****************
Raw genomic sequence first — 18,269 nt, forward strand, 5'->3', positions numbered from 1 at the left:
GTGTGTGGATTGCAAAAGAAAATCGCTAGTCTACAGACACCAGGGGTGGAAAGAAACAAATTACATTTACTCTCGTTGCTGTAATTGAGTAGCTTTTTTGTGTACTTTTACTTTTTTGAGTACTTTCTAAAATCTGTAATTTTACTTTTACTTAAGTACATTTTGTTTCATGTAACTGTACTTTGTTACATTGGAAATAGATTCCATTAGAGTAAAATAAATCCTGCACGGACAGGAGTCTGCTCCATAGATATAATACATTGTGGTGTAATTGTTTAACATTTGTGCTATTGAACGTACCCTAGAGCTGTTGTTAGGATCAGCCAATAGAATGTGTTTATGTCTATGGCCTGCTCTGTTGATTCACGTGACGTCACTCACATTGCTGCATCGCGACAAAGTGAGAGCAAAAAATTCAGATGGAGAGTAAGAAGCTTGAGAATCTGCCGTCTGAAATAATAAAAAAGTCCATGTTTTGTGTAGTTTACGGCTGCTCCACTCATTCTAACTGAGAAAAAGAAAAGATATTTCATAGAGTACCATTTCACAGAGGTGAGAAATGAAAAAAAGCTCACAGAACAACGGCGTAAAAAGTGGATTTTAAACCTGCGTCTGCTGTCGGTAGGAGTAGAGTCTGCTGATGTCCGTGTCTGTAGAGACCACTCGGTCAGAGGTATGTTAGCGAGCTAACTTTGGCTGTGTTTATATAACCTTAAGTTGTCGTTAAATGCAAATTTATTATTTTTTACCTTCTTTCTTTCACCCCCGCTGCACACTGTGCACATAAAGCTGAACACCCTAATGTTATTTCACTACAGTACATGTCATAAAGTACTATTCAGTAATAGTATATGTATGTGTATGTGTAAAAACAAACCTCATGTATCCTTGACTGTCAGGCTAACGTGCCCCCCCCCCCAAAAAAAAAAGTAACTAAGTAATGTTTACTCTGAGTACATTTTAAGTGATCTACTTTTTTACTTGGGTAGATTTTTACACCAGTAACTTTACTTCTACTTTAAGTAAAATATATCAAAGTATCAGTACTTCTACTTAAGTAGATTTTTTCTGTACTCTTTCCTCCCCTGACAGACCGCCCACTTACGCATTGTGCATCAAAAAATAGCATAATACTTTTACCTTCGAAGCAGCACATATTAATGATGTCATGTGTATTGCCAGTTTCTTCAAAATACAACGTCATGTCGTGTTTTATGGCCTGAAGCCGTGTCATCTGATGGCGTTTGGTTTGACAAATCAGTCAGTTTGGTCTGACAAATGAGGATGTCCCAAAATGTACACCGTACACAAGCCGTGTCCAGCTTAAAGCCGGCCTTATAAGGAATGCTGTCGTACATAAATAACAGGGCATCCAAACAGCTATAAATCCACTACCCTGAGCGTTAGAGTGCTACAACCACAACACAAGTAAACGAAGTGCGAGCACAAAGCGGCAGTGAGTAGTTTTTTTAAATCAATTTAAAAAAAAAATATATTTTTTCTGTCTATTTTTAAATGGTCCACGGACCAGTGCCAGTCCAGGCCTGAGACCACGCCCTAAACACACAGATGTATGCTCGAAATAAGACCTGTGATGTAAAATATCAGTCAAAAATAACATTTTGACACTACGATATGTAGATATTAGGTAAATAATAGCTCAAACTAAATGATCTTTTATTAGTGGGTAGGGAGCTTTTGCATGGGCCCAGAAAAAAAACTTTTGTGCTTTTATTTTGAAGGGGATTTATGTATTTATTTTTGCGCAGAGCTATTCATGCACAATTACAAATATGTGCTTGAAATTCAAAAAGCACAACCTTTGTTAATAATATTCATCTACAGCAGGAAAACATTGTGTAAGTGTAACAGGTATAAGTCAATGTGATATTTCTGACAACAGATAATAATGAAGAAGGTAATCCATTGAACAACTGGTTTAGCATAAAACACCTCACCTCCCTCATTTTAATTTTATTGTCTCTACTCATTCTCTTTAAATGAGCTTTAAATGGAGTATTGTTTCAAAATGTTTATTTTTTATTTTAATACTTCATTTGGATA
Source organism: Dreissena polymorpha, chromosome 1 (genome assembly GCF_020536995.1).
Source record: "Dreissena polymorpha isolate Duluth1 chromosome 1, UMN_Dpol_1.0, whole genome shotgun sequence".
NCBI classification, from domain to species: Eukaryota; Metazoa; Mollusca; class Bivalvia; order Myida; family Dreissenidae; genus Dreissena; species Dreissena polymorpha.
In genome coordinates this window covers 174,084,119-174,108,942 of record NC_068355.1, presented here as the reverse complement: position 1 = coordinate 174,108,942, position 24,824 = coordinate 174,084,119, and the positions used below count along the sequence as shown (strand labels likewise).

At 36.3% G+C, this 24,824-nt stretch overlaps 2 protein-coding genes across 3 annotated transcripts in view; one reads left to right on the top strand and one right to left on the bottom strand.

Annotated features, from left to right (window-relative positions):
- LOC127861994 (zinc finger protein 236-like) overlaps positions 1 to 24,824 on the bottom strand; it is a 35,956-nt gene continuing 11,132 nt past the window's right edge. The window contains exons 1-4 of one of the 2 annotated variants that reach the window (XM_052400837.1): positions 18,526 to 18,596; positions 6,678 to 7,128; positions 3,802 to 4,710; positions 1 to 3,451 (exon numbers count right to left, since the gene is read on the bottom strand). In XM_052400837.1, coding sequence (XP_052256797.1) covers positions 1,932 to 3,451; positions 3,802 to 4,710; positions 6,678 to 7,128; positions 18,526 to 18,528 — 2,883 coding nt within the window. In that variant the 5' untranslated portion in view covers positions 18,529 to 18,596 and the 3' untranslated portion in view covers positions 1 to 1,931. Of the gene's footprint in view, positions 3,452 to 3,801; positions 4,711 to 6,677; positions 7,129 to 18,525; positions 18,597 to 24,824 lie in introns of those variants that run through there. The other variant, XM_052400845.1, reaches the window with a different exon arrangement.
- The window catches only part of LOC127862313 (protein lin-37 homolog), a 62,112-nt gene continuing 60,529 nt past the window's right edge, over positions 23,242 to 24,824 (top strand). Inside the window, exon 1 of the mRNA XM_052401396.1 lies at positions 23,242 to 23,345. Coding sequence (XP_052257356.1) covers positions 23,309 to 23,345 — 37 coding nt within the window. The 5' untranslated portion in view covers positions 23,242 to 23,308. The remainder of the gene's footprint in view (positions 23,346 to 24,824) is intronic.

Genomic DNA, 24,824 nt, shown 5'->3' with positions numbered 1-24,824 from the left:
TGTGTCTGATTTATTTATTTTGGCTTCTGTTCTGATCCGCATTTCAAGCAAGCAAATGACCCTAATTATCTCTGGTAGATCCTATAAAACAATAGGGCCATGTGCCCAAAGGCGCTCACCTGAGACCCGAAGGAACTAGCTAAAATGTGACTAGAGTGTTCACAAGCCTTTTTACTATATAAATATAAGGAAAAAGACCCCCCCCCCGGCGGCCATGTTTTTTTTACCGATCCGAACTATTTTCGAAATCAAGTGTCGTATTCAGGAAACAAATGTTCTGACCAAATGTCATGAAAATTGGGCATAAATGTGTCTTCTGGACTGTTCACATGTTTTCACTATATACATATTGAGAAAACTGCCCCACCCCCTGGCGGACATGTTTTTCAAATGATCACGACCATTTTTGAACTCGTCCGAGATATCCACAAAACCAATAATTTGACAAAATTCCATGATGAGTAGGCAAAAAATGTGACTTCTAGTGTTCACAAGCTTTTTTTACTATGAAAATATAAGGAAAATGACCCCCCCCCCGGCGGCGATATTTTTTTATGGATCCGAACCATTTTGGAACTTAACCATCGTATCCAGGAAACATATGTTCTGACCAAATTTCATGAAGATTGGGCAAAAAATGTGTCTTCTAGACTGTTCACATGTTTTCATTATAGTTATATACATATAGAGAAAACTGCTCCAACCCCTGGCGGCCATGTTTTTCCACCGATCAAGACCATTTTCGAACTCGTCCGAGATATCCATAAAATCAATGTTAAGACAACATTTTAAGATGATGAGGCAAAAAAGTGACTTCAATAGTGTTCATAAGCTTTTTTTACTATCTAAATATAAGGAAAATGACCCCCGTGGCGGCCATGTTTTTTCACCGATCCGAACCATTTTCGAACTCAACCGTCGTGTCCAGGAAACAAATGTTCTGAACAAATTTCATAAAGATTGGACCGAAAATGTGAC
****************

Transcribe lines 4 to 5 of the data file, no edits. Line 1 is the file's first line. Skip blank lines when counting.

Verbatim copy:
Source record: "Dreissena polymorpha isolate Duluth1 chromosome 1, UMN_Dpol_1.0, whole genome shotgun sequence".
NCBI classification, from domain to species: Eukaryota; Metazoa; Mollusca; class Bivalvia; order Myida; family Dreissenidae; genus Dreissena; species Dreissena polymorpha.